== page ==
Justice Breyer: It’s very interesting what you’re saying. Remember, though, one of the provisions of the Puerto Rico Constitution, which Congress approved and said it was a republican form of government, is that criminal actions shall be conducted in the name and by the authority of the people of Puerto Rico. Now, that sounds like a delegation of authority as to source, to go back to the Spanish system if they want. Now, if I take your view, then I guess you have to say – and it has considerable implication – that that doesn’t matter because Congress can take back what they gave. Now, is that the position of the government or the executive branch? Because that has tremendous implication.
Ms. Saharsky: Right.
Justice Breyer: Because obviously there is an argument as to whether what Congress and the president gave in Resolution 600, followed by the Constitution, followed by what happened at the UN, under the authority – and looking to Felix Frankfurter for guidance, who said that the Constitution provides us with many forms of possible relationship. That’s what his view was. And now, is the position of the executive branch – I mean, you want to take a position on this? That Congress, if it wishes, can take all of that back and Puerto Rico has no more independence than, in principle, than any of the other places that were territories? Now, that’s a big question. But do you see it’s an important question? And I want to know if the government’s position rests upon it, because that’s an important statement for the executive, in my opinion.
Ms. Saharsky: Well, two responses to that question. The first, I think, is the first part of your question: this statement in the Puerto Rico Constitution that the authority to prosecute comes from the people of Puerto Rico and that it’s in the name of the people of Puerto Rico. That’s been true since 1900. That was in the 1900 Organic Act; that was true in 1917. Puerto Rico is not claiming that it was a sovereign then. So I would not rely on that. But the second and, obviously, more weighty question you raised is the question of could Congress revise the arrangements it has with Puerto Rico? And we think the answer is yes, and that follows from the structure of the Constitution and its history.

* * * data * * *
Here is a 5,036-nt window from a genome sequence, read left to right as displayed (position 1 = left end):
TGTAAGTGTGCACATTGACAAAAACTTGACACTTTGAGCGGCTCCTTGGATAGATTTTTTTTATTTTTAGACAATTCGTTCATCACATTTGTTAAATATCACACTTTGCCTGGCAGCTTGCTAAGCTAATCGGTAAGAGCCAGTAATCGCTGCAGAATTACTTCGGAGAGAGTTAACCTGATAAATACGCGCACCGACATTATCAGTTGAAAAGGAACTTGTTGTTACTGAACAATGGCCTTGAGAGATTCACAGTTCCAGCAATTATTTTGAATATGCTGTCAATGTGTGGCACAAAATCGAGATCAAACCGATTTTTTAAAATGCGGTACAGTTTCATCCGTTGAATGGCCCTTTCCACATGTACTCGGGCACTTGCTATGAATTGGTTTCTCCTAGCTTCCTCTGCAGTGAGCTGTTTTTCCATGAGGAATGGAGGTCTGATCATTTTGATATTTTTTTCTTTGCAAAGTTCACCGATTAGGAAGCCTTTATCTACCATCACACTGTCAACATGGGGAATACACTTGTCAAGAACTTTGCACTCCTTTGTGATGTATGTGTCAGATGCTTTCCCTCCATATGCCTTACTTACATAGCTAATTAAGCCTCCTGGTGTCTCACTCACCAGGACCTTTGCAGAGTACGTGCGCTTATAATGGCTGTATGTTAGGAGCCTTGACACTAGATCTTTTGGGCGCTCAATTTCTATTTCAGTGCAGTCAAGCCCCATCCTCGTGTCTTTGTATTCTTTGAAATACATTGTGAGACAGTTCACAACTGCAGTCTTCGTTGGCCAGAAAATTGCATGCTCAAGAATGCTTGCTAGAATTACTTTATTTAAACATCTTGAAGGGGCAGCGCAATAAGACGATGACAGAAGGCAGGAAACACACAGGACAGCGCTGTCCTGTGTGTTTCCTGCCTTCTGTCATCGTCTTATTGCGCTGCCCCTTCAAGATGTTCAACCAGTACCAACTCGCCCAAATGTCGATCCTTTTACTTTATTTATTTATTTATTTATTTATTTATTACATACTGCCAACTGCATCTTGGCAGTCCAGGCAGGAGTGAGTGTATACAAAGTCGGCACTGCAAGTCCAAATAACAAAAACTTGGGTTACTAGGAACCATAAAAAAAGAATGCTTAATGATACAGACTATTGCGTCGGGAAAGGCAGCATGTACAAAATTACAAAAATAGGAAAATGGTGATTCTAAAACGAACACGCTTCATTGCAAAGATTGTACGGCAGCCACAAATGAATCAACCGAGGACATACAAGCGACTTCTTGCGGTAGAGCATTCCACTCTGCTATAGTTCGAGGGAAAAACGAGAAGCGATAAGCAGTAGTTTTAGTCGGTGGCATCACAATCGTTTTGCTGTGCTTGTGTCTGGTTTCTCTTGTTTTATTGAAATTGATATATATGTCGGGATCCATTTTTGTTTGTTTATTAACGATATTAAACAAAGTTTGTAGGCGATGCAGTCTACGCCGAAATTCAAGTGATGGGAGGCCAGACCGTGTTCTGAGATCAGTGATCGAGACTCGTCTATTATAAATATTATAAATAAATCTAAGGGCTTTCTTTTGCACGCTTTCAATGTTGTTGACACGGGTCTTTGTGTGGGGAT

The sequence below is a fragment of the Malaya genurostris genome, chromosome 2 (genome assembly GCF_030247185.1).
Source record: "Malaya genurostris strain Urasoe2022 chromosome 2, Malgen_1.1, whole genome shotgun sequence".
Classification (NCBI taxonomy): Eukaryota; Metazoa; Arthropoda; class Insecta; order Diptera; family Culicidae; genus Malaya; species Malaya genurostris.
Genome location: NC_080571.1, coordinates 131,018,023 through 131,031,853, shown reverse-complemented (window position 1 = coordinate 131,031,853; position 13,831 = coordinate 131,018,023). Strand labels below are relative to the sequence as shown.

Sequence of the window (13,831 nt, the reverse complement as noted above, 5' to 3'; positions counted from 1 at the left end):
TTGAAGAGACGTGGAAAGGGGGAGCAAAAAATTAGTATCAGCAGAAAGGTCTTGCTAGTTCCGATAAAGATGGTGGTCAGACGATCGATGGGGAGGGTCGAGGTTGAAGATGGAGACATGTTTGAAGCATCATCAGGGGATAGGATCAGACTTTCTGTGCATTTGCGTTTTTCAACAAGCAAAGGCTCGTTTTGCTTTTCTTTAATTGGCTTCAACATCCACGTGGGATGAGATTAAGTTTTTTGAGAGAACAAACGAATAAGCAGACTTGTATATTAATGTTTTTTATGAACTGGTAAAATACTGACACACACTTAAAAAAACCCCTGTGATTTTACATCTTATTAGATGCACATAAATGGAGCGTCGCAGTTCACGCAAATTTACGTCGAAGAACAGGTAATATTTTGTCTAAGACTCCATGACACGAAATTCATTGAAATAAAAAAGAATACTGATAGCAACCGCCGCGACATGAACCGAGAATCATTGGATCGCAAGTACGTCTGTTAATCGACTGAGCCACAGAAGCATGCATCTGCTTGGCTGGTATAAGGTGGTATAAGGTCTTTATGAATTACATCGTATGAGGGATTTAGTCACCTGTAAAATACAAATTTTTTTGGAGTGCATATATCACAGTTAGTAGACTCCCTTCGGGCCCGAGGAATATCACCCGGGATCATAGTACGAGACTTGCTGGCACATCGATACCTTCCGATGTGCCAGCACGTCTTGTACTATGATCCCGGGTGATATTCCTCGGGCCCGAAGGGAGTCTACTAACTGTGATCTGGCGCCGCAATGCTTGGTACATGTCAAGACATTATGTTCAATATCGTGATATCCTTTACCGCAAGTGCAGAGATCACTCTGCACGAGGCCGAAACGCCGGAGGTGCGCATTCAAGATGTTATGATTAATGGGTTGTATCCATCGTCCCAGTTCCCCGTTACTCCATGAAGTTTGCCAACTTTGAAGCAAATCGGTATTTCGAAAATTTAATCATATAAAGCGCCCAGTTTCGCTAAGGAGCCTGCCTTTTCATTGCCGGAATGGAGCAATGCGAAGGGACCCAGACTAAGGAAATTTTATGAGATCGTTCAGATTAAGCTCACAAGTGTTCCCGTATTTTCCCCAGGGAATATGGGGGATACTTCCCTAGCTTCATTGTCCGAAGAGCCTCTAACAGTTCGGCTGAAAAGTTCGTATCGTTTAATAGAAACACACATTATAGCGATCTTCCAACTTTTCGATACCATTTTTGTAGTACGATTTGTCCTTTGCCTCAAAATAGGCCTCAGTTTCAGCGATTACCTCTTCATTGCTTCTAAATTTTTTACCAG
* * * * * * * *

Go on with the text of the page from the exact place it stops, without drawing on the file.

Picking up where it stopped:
Mark Joseph Stearn over at Slate wrote on Thursday that the justices appeared eager to carve out a path for the court to rule on this case without touching the question of Puerto Rico’s status. This case is, of course, a warm-up for the upcoming spring when the Supreme Court will hear arguments concerning Puerto Rico’s debt-relief options. Until now Puerto Rico has been denied Chapter 9 bankruptcy protection, thanks to a 1984 revision of the federal bankruptcy code. The island faces a $73 billion debt that Governor Alejandro García Padilla described as “not payable” back in June, and Puerto Rico rang in the new year by defaulting on a $174 million debt payment.
I get why Justice Sotomayor and other Puerto Ricans like to make it seem as though the island has more sovereignty than it actually does, but they do the people of Puerto Rico no favors by enabling the farce to continue. We need to call things by their proper names, none of this “Commonwealth” or “Free Associated State” gibberish. Canada and Australia are commonwealths, as are Virginia and Massachusetts; Puerto Rico is a colony. While the governor of Puerto Rico acts as its head of government, the president of the United States acts as its head of state (just as Queen Elizabeth II is in Canada and Australia), even though the people of Puerto Rico don’t vote in federal elections — a condition no sane person would describe as “free.” And if Puerto Rico is already some kind of “state,” then why the push for statehood?
The only word in Puerto Rico’s official names that accurately describes its relationship with the U.S. government is “associated,” which it is, whether the Puerto Rican people like it or not.
Hector Luis Alamo is a Chicago-based writer and the deputy editor at Latino Rebels. You can connect with him @HectorLuisAlamo.